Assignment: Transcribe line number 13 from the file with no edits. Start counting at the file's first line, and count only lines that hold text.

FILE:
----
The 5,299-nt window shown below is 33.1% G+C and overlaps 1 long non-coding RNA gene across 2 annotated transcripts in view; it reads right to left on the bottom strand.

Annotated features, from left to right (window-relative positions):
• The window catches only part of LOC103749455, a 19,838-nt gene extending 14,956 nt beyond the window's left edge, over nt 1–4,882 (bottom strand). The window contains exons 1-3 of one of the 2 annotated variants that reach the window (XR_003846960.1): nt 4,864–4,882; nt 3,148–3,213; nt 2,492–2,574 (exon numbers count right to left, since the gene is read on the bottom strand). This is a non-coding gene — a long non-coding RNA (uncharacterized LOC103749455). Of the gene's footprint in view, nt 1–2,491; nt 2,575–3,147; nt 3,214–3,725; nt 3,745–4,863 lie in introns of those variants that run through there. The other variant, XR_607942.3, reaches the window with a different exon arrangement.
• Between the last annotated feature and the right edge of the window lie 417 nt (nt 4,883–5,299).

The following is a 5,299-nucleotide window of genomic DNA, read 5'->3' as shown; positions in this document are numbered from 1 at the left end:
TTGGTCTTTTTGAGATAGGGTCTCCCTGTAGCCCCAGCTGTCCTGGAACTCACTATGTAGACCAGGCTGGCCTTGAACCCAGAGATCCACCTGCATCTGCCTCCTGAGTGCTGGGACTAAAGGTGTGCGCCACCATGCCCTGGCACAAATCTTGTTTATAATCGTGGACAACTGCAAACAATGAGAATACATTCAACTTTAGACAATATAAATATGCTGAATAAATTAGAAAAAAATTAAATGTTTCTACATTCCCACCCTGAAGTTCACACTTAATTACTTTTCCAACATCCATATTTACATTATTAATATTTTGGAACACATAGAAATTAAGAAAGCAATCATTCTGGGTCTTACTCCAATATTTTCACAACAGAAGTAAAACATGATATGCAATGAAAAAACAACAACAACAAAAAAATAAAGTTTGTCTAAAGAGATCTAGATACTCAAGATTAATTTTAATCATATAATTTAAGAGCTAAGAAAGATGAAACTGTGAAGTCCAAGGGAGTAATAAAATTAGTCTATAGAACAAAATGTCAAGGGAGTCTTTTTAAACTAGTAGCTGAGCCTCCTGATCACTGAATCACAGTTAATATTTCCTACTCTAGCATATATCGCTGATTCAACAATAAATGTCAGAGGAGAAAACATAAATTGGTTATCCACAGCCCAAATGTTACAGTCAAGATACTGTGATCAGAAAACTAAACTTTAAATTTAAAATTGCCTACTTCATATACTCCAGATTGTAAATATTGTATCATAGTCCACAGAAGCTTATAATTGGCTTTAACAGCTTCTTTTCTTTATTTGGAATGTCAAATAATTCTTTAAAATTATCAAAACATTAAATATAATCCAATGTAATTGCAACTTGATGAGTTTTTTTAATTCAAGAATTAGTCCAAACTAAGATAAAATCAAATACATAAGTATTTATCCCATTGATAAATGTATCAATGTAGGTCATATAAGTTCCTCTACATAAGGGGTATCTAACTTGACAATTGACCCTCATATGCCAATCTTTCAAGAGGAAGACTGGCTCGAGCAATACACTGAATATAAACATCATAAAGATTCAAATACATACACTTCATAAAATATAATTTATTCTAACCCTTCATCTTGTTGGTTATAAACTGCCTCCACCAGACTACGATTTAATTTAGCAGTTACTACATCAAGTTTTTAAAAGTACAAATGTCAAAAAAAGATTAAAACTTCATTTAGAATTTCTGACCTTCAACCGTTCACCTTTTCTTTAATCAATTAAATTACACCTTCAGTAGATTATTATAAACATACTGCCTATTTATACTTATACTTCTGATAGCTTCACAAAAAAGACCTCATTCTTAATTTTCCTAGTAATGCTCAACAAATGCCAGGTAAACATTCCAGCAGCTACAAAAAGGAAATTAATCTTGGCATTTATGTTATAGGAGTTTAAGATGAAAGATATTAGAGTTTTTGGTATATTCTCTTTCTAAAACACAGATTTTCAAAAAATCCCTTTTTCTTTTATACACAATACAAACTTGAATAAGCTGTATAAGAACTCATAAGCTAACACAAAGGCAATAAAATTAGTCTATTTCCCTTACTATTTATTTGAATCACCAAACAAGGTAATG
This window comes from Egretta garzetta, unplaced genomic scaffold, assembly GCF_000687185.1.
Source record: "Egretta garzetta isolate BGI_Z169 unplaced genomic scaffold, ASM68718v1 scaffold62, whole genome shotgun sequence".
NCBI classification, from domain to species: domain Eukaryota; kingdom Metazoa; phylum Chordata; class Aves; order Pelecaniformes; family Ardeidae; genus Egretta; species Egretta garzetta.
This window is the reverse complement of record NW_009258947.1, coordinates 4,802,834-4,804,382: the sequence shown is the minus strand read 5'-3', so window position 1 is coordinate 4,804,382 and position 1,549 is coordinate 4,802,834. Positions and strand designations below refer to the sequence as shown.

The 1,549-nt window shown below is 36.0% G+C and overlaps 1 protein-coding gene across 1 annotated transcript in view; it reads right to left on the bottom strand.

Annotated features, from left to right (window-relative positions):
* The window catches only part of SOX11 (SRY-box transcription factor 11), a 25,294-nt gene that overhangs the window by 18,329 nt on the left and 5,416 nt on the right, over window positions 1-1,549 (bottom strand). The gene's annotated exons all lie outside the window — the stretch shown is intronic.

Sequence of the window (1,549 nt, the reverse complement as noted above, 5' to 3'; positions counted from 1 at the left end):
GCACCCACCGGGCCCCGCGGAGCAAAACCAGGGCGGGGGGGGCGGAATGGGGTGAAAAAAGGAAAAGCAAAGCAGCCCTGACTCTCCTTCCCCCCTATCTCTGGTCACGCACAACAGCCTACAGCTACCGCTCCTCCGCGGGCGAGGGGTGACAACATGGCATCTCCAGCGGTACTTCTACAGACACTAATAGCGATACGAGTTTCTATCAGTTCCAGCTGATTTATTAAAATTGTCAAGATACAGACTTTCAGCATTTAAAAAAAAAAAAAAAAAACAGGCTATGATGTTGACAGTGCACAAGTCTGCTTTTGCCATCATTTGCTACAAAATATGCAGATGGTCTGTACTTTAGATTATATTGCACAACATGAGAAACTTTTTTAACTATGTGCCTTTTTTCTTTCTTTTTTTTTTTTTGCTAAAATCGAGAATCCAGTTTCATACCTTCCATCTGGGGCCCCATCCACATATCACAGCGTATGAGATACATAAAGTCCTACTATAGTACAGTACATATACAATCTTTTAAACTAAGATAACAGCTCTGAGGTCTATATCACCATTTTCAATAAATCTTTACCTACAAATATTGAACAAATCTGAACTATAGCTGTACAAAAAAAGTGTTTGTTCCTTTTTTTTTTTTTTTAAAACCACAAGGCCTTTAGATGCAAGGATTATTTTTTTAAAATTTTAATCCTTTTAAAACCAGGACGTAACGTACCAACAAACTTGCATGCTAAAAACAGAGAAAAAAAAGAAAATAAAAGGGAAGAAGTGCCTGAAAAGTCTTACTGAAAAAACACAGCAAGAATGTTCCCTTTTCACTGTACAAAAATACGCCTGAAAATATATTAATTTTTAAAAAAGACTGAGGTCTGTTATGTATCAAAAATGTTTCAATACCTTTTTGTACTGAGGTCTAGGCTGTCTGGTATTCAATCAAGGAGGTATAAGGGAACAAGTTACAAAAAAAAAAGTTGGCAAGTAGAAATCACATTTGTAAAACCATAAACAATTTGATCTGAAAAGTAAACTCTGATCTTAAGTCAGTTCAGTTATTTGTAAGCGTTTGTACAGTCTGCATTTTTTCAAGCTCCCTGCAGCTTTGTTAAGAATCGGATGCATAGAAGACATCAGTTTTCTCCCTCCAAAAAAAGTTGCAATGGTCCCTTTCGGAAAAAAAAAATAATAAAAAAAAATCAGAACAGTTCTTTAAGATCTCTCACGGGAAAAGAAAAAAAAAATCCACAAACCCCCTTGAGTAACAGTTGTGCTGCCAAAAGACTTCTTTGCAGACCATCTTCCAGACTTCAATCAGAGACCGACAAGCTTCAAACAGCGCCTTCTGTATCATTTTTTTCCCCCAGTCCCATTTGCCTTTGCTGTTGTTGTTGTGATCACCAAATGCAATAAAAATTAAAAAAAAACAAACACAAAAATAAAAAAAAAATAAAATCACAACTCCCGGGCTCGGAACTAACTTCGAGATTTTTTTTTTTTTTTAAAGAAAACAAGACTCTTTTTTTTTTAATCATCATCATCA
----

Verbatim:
* The window catches only part of SOX11 (SRY-box transcription factor 11), a 25,294-nt gene that overhangs the window by 18,329 nt on the left and 5,416 nt on the right, over window positions 1-1,549 (bottom strand). The gene's annotated exons all lie outside the window — the stretch shown is intronic.